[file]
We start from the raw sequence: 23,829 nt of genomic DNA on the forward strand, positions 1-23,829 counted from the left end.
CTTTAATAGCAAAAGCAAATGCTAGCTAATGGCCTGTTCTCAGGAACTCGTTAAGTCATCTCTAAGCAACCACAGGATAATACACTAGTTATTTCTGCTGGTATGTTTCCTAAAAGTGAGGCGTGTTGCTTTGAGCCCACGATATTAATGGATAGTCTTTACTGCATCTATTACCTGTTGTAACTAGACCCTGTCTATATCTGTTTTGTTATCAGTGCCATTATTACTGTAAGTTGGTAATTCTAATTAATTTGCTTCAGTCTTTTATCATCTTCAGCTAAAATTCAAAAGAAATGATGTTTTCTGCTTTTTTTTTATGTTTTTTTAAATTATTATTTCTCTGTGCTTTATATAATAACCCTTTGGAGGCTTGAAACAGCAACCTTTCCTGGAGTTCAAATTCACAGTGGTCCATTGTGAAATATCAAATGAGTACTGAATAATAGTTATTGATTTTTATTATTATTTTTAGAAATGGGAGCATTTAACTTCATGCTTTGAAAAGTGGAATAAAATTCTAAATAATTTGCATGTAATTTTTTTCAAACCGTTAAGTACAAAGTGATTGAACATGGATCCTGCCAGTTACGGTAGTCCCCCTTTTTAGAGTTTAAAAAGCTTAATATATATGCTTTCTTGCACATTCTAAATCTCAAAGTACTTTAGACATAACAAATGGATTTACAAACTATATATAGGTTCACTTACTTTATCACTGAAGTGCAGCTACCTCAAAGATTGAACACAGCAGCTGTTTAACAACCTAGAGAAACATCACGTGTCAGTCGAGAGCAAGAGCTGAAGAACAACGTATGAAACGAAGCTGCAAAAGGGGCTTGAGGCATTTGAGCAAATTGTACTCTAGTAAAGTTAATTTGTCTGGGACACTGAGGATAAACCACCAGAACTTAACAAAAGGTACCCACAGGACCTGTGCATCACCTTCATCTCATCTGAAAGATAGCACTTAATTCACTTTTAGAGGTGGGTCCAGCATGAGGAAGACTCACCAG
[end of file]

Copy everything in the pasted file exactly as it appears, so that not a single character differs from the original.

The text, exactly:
We start from the raw sequence: 23,829 nt of genomic DNA on the forward strand, positions 1-23,829 counted from the left end.
CTTTAATAGCAAAAGCAAATGCTAGCTAATGGCCTGTTCTCAGGAACTCGTTAAGTCATCTCTAAGCAACCACAGGATAATACACTAGTTATTTCTGCTGGTATGTTTCCTAAAAGTGAGGCGTGTTGCTTTGAGCCCACGATATTAATGGATAGTCTTTACTGCATCTATTACCTGTTGTAACTAGACCCTGTCTATATCTGTTTTGTTATCAGTGCCATTATTACTGTAAGTTGGTAATTCTAATTAATTTGCTTCAGTCTTTTATCATCTTCAGCTAAAATTCAAAAGAAATGATGTTTTCTGCTTTTTTTTTATGTTTTTTTAAATTATTATTTCTCTGTGCTTTATATAATAACCCTTTGGAGGCTTGAAACAGCAACCTTTCCTGGAGTTCAAATTCACAGTGGTCCATTGTGAAATATCAAATGAGTACTGAATAATAGTTATTGATTTTTATTATTATTTTTAGAAATGGGAGCATTTAACTTCATGCTTTGAAAAGTGGAATAAAATTCTAAATAATTTGCATGTAATTTTTTTCAAACCGTTAAGTACAAAGTGATTGAACATGGATCCTGCCAGTTACGGTAGTCCCCCTTTTTAGAGTTTAAAAAGCTTAATATATATGCTTTCTTGCACATTCTAAATCTCAAAGTACTTTAGACATAACAAATGGATTTACAAACTATATATAGGTTCACTTACTTTATCACTGAAGTGCAGCTACCTCAAAGATTGAACACAGCAGCTGTTTAACAACCTAGAGAAACATCACGTGTCAGTCGAGAGCAAGAGCTGAAGAACAACGTATGAAACGAAGCTGCAAAAGGGGCTTGAGGCATTTGAGCAAATTGTACTCTAGTAAAGTTAATTTGTCTGGGACACTGAGGATAAACCACCAGAACTTAACAAAAGGTACCCACAGGACCTGTGCATCACCTTCATCTCATCTGAAAGATAGCACTTAATTCACTTTTAGAGGTGGGTCCAGCATGAGGAAGACTCACCAG